About the Project
Malnutrition in hospital patients is a growing problem, with 20-45% of patients already malnourished at admission. As 70% of malnourished patients are also frail, early detection and treatment of malnutrition is one way to improve the outcomes of frail older adults.
To improve the detection and treatment of these conditions, researchers developed the Integrated Nutrition Pathway for Acute Care (INPAC) that guides hospital staff on when to conduct key nutrition care activities to improve outcomes (e.g. screening at admission). In More-2-Eat (April 2015-March 2017), 5 Canadian hospital units in 4 provinces received funding to implement INPAC over 12 months.
With the support of a research team, all were successful in improving detection and treatment of malnutrition. Clinical care was transformed in the study units; for example sites with no nutrition screening for patients at admission progressed to a rate of 75% or higher. Findings also demonstrate improvement in clinical outcomes such as a shorter length of stay. An internet-based INPAC Implementation Toolkit was developed to promote mobilization of this knowledge. What is not known is whether or not the results can be replicated under normal circumstances (i.e., no external funding for implementation at a hospital site).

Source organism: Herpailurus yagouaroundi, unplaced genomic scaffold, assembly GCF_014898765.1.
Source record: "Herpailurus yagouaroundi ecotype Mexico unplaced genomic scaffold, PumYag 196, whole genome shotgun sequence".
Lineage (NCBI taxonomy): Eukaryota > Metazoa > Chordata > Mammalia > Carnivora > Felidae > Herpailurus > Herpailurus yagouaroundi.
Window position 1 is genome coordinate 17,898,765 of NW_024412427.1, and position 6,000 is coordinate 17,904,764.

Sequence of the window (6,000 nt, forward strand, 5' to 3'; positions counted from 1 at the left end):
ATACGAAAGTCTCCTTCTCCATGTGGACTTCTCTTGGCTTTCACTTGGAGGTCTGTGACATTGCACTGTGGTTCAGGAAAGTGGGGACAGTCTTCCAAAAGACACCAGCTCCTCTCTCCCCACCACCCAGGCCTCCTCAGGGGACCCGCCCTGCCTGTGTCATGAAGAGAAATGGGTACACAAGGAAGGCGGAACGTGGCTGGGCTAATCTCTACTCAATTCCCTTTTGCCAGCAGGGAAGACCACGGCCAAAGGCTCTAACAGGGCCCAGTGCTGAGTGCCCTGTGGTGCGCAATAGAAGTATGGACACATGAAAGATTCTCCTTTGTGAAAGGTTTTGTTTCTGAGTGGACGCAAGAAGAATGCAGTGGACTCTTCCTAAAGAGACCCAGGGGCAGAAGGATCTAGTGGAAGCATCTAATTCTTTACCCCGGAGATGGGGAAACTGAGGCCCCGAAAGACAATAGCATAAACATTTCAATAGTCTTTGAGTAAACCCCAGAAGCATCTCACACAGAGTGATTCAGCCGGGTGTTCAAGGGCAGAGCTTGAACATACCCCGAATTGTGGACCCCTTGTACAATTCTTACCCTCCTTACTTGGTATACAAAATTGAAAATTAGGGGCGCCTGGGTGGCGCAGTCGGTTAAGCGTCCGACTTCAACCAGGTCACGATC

To sustain and expand on this success, a Phase 2 knowledge translation project is proposed that will involve the five original Phase 1 sites and five further hospitals as Phase 2 sites. The goal of the second phase is to see if Phase 1 sites can spread their success to other units within their hospitals and if Phase 2 sites can achieve similar results across a broader group of patients. The end product will be a sustainable model including a community of practice supported by our partner the Canadian Malnutrition Task Force, and a self-serve registry that allows sites to collect and report data to change their practice. We will also confirm capacity of INPAC activities to improve clinical outcomes across diverse settings. This KT study will demonstrate the potential to transform clinical nutrition care, benefiting all prefrail and frail older adults in Canada.
Heather Keller, PhD, RD — University of Waterloo
Celia Laur — University of Waterloo
Jack Bell — University of Queensland & The Prince Charles Hospital, Austrailia
Helen Chen — University of Waterloo
Lori Curtis — University of Waterloo
Joel Dubin — University of Waterloo
Leah Gramlich — University of Alberta
Sumantra Ray — NNEdPro Global Centre for Nutrition and Health
Renata Valaitis — University of Waterloo